Comparative and Superlative Adjectives: Rules and Examples

Adjectives can compare two things or more than two things. When we make these comparisons, we use comparative and superlative forms of adjectives.

Comparatives

One way to describe nouns (people, objects, animals, etc.) is by comparing them to something else. When comparing two things, you’re likely to use adjectives like smaller, bigger, taller, more interesting, and less expensive. Notice the ‑er ending, and the words more and less. A mistake that both native speakers and non-native speakers make is using incorrectly formed comparative adjectives. See the sentences below for an illustration of this common error:

His cat is more large than my dog.
His cat is larger than my dog.

So what makes the first example wrong and the second right? There are a few rules that explain this:

  • For adjectives that are just one syllable, add -er to the end (this explains the above example).
  • For two-syllable adjectives not ending in -y and for all three-or-more-syllable adjectives, use the form “more + adjective.”
  • For two-syllable adjectives ending in -y, change the -y to -i and add -er.

These simple rules make it easy to tell when you should add -er or -ier and when you should use “more + adjective.”

Here are a few more examples:

This house is more exciting than ever.
This house is excitinger than ever.
Mike is funnier than Isaac.
Mike is more funny than Isaac.

Notice the spelling change for adjectives ending in ‑y: the comparative ends in ‑ier.

This book is boringer than the last one.
This book is more boring than the last one.
Advertising pressures women to be more thin.
Advertising pressures women to be thinner.

Superlatives

When comparing more than two things, you’ll likely use words and phrases like smallest, biggest, tallest, most interesting, and least interesting. Notice the ‑est ending and the words most and least. Make sure you use the proper ending or superlative adjective when forming these superlatives. The examples below illustrate the correct form:

Martha is the elder of the four sisters.

If there were only two sisters, we could use the comparative elder here. Because there are four sisters, we need a superlative.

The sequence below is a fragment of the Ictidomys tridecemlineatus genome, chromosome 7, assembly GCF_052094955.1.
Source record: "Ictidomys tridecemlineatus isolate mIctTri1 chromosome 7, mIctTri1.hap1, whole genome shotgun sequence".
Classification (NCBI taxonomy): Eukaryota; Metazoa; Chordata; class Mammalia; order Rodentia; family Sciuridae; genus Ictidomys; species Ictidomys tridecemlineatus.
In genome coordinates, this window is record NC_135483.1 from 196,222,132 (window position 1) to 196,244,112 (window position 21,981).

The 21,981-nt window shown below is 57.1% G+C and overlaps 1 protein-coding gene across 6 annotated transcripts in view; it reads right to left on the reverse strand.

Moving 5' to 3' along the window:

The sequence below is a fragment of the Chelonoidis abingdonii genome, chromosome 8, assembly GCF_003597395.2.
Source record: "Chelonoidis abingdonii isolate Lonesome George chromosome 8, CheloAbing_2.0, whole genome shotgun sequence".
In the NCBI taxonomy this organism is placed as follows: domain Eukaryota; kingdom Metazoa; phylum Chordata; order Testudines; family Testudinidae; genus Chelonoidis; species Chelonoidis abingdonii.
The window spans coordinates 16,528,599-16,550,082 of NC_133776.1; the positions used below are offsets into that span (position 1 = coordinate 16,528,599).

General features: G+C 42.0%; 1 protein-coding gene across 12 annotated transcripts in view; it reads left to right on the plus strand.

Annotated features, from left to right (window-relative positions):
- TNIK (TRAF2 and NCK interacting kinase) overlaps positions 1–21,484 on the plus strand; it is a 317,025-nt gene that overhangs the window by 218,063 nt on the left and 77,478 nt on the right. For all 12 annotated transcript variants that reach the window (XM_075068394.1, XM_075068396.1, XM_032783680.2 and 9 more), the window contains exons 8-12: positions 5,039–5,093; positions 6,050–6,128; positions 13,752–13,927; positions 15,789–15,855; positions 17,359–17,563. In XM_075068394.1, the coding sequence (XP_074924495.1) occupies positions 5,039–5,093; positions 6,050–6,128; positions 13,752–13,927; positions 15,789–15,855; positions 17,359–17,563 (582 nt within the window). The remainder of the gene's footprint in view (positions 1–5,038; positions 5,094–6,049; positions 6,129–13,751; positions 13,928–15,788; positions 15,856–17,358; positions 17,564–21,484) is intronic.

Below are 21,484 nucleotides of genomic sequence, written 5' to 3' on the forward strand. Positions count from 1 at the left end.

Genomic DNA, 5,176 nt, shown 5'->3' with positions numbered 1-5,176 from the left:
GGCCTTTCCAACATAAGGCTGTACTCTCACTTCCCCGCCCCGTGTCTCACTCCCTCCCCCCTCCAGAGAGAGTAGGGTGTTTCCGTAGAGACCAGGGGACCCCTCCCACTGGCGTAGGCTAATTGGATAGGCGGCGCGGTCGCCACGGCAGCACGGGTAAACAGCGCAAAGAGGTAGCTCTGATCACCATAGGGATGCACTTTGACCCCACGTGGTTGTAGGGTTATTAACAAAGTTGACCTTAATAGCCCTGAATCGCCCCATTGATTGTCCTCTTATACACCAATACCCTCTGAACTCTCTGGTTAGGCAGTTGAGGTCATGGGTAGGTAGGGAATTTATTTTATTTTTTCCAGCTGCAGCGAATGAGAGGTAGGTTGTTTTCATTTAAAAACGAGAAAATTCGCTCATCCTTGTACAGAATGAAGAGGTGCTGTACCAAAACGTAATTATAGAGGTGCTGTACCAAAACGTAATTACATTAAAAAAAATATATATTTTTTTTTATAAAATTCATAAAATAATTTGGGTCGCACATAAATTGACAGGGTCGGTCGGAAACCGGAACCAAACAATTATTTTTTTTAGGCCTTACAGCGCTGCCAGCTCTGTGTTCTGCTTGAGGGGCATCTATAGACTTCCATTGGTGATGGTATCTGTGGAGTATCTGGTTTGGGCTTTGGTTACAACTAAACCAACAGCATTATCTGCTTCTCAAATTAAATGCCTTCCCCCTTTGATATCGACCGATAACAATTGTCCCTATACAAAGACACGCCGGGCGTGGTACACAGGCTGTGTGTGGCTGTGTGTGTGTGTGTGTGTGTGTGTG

Martha is the eldest of the four sisters.

Here are a couple of other examples:

I think his last book is his least interesting; his third book was the most interesting.
That must be the weirdest play ever written.

Remember that adjectives ending in ‑y change their spelling when ‑est is added. To form these superlatives, change the y to an i before adding the -est ending, as illustrated below:

That is the sleepyest puppy of the litter.
That is the sleepiest puppy of the litter.

Forming Comparative and Superlatives of Irregular Adjectives

It’s important to note that there are irregular adjectives (and adverbs) that you have to memorize because they don’t follow the rules above. They are:

Adjective/Adverb Comparative Superlative
good/well better best
bad/badly worse worst
far farther, further the farthest, the furthest
little less least

Here are some examples of these irregular words as comparatives and superlatives in context:

Today I had the best time touring the city.
I went farther than my friend when we walked around the park.
You dance better than I do.
You bought the least attractive pair of moccasins at the thrift store.
He can run the farthest of his classmates, but that’s only once around the track.
I do badly in math, but at least I’m not the worst.

Comparative and Superlative of “Handsome”

Besides the irregular words in the table above, one other unclear comparative/superlative choice is handsomer/more handsome and handsomest/most handsome. The rules call for handsomer and handsomest, but usage has changed over time. Modern speakers prefer more handsome to handsomer, and there is an even split between handsomest and most handsome. Preferred usage typically follows what native speakers say, and the trend seems to be moving toward the simpler construction of more + adjective and the most + adjective.

Weekly Grammar Tips
Weekly Grammar Tips
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